Confirms Qwest Received NSA Requests
By Shawn Young
The Wall Street Journal
Friday, May 12, 2006
Qwest Communications International Chief Executive
Joseph P. Nacchio confirmed on Friday that he had been
approached by the National Security Agency in 2001 with a
request for "access to the private telephone records of
A press release put out by his attorney, Herbert Stern, said
Mr. Nacchio declined the NSA's request because the agency
did not have a warrant and that the authorities showed "a
disinclination…to use any legal process, including the
special court which had been established to handle such
Mr. Nacchio refused the request, the statement said, and the
refusal remained in effect until he left the company in the
summer of 2002.
The statement by Mr. Nacchio's lawyer said that Mr. Nacchio
believed the NSA's request for customer records "violated
the privacy requirements of the Telecommunications Act."
The statement did not give details about the amount or type
of records requested by the NSA.
The statement broadly confirms a report in USA Today that
the NSA sought to gather extensive data on customers'
calling patterns and that Qwest refused. The paper's report
Verizon Communications Inc. and
BellSouth Corp. complied with the request, which
resulted in the creation of a massive database of virtually
every call. The agency did not listen to the calls, but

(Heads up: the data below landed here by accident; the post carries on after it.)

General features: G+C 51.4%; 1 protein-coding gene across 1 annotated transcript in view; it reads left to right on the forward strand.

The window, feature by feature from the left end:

instead sought to analyze calling patterns for clues to
terrorist activities in the wake of the Sept. 11 attacks,
the report said. That report added to earlier revelations
that the government engaged in warrantless eavesdropping on
overseas communications in search of terrorist activities.
AT&T, BellSouth and Verizon yesterday declined to comment on
reports that they cooperated with the NSA. They said they
protect customer privacy and act within the law.
Mr. Nacchio's statement came as he faces criminal insider
trading charges in connection with his sale of $101 million
worth of Qwest stock in 2001. National security activities
play a pivotal role in the defense Mr. Nacchio is mounting.
He has said in filings with the U.S. District Court in
Denver that he intends to claim that he didn't sell Qwest
stock because he knew the company was headed for trouble.
Instead, he says he was confident about Qwest's prospects
because he was aware of top secret, national security
related contracts that Qwest appeared poised to win. Other
executives who expressed concern about Qwest's ability to
sustain its brisk revenue growth didn't know about the
potential contracts, the defense argues.
Shortly after the sales, Mr. Nacchio was appointed vice
chairman of the National Security Telecommunications
Advisory Committee, a panel of top-ranking communications
and technology executives that advise the president.
Write to Shawn Young at